Michigan’s election results are on track to be finalized despite a roller coaster week in Wayne County filled with Republican opposition.
DETROIT—The certification of Wayne County’s election results has gotten even messier. After a tumultuous meeting where the county first refused to certify election results and then ultimately did certify them, two board members now wish to retract that certification.
All of Wayne County’s nearly 880,000 ballots have been securely counted and certified despite Republican opposition from the Board of Canvassers, which claimed that clerical errors within Detroit’s results ought to prevent their votes from being certified. That opposition reignited Wednesday night.
“Do they understand how they are making us look as a body?” Jonathan Kinloch, Democrat and vice-chair of the Board of Canvassers, told the Washington Post. “We have such an amazing and important role in the democratic process, and they’re turning it on its head.”
Kinloch said that as the certified results were submitted to the Secretary of State Thursday morning, rescinding their approval now would be impossible.
“There has been no proof offered, no evidence of voter fraud uncovered by Republicans that has withstood the impartial eye of our judicial system,” Wayne County Executive Warren Evans told the Metro Times. “The arguments brought by partisan Republicans are specious and have been rejected by level-minded judges in Wayne County and across the country. It is time to respect the rule of law.”
He called it a “slap in the face” to the democratic process.
So What’s Going On in Detroit?
Initially, when the Wayne County Board of Canvassers met Tuesday, hours after their scheduled start time, the two Democrats and two Republicans failed to certify Detroit’s election results. Because the boards consist of an even number of members, if one party refuses to certify unanimously, the board deadlocks and certification fails. The Republican members of the board raised concerns about “out-of-balance” voting precincts in Detroit.
A district can become unbalanced when, for instance, a ballot gets “spoiled” (invalidated) and a new ballot is issued, but the poll workers fail to note this properly. Small clerical errors like this create small discrepancies between the number of voters documented and the number of ballots documented. As Secretary of State Jocelyn Benson told CNN, these kinds of clerical errors are the roots of most misinformed allegations of voter fraud.
The largest case of an unbalanced district was in Livonia, where the numbers were offset by 27. But the board was willing to certify Livonia’s results. Just not Detroit’s.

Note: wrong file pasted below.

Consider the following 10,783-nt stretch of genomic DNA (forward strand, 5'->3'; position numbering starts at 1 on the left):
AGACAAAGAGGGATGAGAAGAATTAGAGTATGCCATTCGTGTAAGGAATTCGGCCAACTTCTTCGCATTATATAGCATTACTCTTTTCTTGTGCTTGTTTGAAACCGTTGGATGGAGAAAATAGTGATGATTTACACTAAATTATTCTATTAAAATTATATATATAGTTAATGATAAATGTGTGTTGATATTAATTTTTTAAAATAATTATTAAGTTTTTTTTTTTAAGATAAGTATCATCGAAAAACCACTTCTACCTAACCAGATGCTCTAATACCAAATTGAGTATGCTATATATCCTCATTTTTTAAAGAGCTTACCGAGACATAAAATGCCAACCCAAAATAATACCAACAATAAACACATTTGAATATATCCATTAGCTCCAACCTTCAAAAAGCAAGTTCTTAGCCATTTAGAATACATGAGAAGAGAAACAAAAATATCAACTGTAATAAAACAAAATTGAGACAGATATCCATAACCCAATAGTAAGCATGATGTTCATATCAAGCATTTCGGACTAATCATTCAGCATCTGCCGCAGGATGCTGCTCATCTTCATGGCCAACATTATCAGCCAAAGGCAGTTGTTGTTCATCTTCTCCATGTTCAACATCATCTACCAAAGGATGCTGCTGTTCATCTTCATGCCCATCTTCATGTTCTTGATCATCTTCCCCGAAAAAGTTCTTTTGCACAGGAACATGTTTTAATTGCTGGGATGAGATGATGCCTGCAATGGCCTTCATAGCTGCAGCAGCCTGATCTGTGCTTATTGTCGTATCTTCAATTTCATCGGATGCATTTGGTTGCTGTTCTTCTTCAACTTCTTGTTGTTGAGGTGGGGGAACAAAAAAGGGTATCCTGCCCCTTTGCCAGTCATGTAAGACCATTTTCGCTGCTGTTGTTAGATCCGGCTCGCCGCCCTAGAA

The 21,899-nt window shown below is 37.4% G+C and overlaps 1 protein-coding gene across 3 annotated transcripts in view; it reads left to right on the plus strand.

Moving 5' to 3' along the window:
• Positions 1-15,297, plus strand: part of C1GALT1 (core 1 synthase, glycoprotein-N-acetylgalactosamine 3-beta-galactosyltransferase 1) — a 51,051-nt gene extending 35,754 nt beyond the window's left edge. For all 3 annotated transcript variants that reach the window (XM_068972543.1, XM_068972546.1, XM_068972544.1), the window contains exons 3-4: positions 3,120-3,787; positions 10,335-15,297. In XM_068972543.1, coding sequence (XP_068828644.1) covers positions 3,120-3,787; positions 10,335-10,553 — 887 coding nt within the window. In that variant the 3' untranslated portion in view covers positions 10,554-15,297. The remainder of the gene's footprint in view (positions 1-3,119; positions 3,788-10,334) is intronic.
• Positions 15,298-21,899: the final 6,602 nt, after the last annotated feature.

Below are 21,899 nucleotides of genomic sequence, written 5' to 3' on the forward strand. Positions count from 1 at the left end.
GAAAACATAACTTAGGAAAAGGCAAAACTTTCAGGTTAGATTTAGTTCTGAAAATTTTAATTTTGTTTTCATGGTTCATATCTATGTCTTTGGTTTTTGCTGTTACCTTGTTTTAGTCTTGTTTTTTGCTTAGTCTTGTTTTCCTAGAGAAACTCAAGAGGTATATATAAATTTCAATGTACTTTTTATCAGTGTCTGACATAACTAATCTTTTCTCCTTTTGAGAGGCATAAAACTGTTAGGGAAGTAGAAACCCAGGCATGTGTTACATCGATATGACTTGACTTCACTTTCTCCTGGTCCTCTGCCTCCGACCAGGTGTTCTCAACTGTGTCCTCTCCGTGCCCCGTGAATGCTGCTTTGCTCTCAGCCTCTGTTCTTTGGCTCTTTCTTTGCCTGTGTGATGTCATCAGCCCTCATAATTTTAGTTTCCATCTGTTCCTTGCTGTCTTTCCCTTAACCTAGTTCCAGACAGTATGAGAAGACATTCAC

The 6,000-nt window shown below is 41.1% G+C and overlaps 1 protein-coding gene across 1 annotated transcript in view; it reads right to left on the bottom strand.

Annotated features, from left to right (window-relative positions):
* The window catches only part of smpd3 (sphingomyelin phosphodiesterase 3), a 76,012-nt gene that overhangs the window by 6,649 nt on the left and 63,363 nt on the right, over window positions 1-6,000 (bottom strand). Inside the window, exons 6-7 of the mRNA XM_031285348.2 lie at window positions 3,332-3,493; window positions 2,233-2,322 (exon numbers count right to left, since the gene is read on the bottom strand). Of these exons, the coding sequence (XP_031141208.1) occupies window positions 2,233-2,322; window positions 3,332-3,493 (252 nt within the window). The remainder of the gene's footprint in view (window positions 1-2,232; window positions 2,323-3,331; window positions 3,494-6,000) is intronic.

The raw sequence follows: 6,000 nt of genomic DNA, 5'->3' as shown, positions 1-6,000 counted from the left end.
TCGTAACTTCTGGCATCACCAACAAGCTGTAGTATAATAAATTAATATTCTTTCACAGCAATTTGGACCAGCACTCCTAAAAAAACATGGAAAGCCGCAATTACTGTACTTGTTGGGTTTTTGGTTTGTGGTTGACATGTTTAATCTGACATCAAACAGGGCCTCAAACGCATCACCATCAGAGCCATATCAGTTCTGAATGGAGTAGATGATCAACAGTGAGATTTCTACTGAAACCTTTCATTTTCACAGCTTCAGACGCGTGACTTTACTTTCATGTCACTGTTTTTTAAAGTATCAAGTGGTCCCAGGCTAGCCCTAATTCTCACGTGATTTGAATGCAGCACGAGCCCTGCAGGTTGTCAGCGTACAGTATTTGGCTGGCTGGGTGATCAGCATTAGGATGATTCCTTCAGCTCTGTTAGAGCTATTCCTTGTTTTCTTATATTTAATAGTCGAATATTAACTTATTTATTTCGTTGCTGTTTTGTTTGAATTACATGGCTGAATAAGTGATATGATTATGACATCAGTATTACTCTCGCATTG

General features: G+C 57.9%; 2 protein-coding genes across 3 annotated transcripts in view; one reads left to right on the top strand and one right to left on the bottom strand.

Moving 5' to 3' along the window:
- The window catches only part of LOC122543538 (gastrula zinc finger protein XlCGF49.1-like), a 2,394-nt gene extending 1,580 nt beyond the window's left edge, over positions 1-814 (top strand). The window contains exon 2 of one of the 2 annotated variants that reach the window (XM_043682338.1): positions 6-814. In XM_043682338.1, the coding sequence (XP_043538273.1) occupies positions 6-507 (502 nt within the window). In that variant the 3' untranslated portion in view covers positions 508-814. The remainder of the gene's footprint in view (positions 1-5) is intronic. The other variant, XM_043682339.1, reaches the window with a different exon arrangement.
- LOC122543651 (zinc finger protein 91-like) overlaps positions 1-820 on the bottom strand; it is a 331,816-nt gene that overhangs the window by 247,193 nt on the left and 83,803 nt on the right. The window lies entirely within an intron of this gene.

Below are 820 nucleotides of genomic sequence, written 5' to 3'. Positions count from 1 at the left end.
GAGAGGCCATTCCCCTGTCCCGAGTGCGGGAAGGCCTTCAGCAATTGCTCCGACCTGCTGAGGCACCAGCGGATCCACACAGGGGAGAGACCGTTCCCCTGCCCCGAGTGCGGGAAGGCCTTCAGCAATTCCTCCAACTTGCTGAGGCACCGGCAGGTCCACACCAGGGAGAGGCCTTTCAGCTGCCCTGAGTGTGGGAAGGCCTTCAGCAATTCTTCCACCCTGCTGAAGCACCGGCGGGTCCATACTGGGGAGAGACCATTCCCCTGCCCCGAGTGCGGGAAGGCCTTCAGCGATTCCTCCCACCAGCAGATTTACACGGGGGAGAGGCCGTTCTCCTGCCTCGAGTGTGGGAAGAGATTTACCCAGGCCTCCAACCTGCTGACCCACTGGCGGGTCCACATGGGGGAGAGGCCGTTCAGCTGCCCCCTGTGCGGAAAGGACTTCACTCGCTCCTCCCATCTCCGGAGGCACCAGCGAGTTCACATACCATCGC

That, alongside the partisan attempts by Republicans to prevent vote certification in a last-ditch effort to prevent the confirmation of President-elect Joe Biden in January, sparked a massive public backlash against the Wayne County Board of Canvassers. By the end of Tuesday night, facing both local and national scrutiny and receiving praise from President Donald Trump and scorn from Detroiters, the board ultimately unanimously certified the result.
The agreement to certify was hinged on a request to the Secretary of State to conduct an audit of the unbalanced districts, which the board cited as a problem back in August, but had not been addressed to Republican members’ satisfaction in November.
But the story didn’t end there.
Wednesday night, the two Republican members of the board asked to rescind their votes, essentially asking to undo the certification of the results. The board members claim they received threats from parties supporting both major candidates to try and influence their votes, but it was the agreement to audit the result not being binding that motivated their request to rescind their support.
Kinloch said that the Republicans knew their audit request was not binding, and offered to draft a letter alongside the Republicans urging the Secretary of State to conduct the audit.
Monica Palmer, the Republican chair of the committee, pushed back initially against allegations that she caved to intimidation in certifying the results. She acknowledged threats, but said they did not motivate her decision.
“There was not mob rule, but there was a lot of pressure to certify,” she said in a Wednesday statement regarding criticism of her actions in certifying the election. “I made the decision ultimately because Jonathan Kinloch gave me an opportunity of the promise that an audit that was supposedly going to occur.”